Integration of the Golan into the Israeli health system is being consolidated, whereas on the West Bank this is not happening in the same way. Since the standard of medical assistance is not comparable to that in the Israeli hospitals, those of the local population who can afford to do so often use the services of the Israeli hospitals. However, it will not be surprising if in the long run the Israeli system is applied in full on the West Bank.
2.3.1 In its previous report (document A35/l6, paragraph 3.3), the Committee noted the absence of medium- and long-term planning. It at that time recommended promoting the application of health programming as an instrument for the planning and management of health development, by integrating the appropriate health components in the socioeconomic development plans of the occupied territories, with the effective involvement of Arab physicians. A concrete proposal was made: the organization of a seminar on the planning and management of health services.
On the West Bank the situation has not changed.
In Gaza an attempt at planning has been under way since 1982; from time to time the responsible health authorities and the administrative authorities meet within two committees. The Academic Council has general responsibility for defining an appropriate training policy, and the Management Board deals with problems of health administration. This is a first step towards planning and decision-making. The great drawback, however, is the lack of documentation concerning this planning.
During the discussions with the Gaza authorities, WHO was urgently requested to assist in the formulation of health strategies for putting into effect the policies of health for all, i.e. "careful analysis, of ... health problems ... with a view to arriving at solutions that are socially and economically feasible. These solutions can be summed up as the selection and subsequent formulation of health programs that
use appropriate technology ... Each countrywide program should include specific objectives and related targets, quantified, if possible, as well as
the manpower, technology,, physical facilities, equipment and supplies required, means of evaluation, and financial estimates, a calendar of action, and ways of ensuring appropriate correlation among all the above." (Managerial process for national health development: Guiding principles,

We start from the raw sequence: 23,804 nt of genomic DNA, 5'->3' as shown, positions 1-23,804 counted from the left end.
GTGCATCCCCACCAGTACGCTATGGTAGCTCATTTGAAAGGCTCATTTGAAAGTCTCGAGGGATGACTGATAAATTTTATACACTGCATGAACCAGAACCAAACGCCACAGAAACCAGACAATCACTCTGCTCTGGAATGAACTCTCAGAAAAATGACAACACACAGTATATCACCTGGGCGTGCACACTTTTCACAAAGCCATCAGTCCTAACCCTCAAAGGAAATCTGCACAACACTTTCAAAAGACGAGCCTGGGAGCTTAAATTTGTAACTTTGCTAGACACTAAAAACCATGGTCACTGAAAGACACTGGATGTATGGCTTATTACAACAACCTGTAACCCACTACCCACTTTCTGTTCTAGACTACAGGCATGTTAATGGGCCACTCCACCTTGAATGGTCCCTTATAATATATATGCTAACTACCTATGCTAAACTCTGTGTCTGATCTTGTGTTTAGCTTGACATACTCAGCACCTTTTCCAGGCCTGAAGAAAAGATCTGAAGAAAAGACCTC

/ paragraphs 25 and 26.)
Managerial process for national health development: Guiding principles
, Geneva, World Health Organization, l981 (“Healt
for All” Series, No. 5).
2.3.2 "Manpower considerations are among the most important elements in the planning of a health development strategy. During broad programming, manpower planning needs to be considered in relation to the development and implementation of feasible priority programs. Projections of manpower requirements covering the program period should be made, taking into account both the expected losses of personnel and the expected increases resulting from existing training program
. Decisions have to be taken with respect to staff recruitment, training, salaries, housing and career de
In the occupied territories there is no manpower plan, particularly for physicians. Many of those who graduate can find no employment in the public health system and are at present out of work, and some of them are forced to take other jobs.
The modest level of salaries for local doctors, particularly the young ones, provides no motivation.
The recent steps taken by the Israeli authorities
concerning the formalities for recruitment are not likely to act in favor of the employment of local physicians.
2.4.1 If a strategy is to be viable it is essential to make resources available for the priority activities at the proper time and place. While it must be recognized that national budgetary resources are limited and cannot be stretched at will, it is necessary to submit documentary proposals justifying the proportion of resources to be allocated to the health sector. The United Nations recommends 9-10% of the national budget.
In the occupied territories the Committee was unable to find out what proportion of the budget has been assigned to the health sector or to other sectors that contribute to health promotion, in particular some social services or services concerned with sanitation, drinking-water supplies and food.
2.4.2 The budget allocated to health is centralized and administered by the occupation authorities, with the exclusion of Arab health officials such as medical directors of hospitals, program directors and the director of health.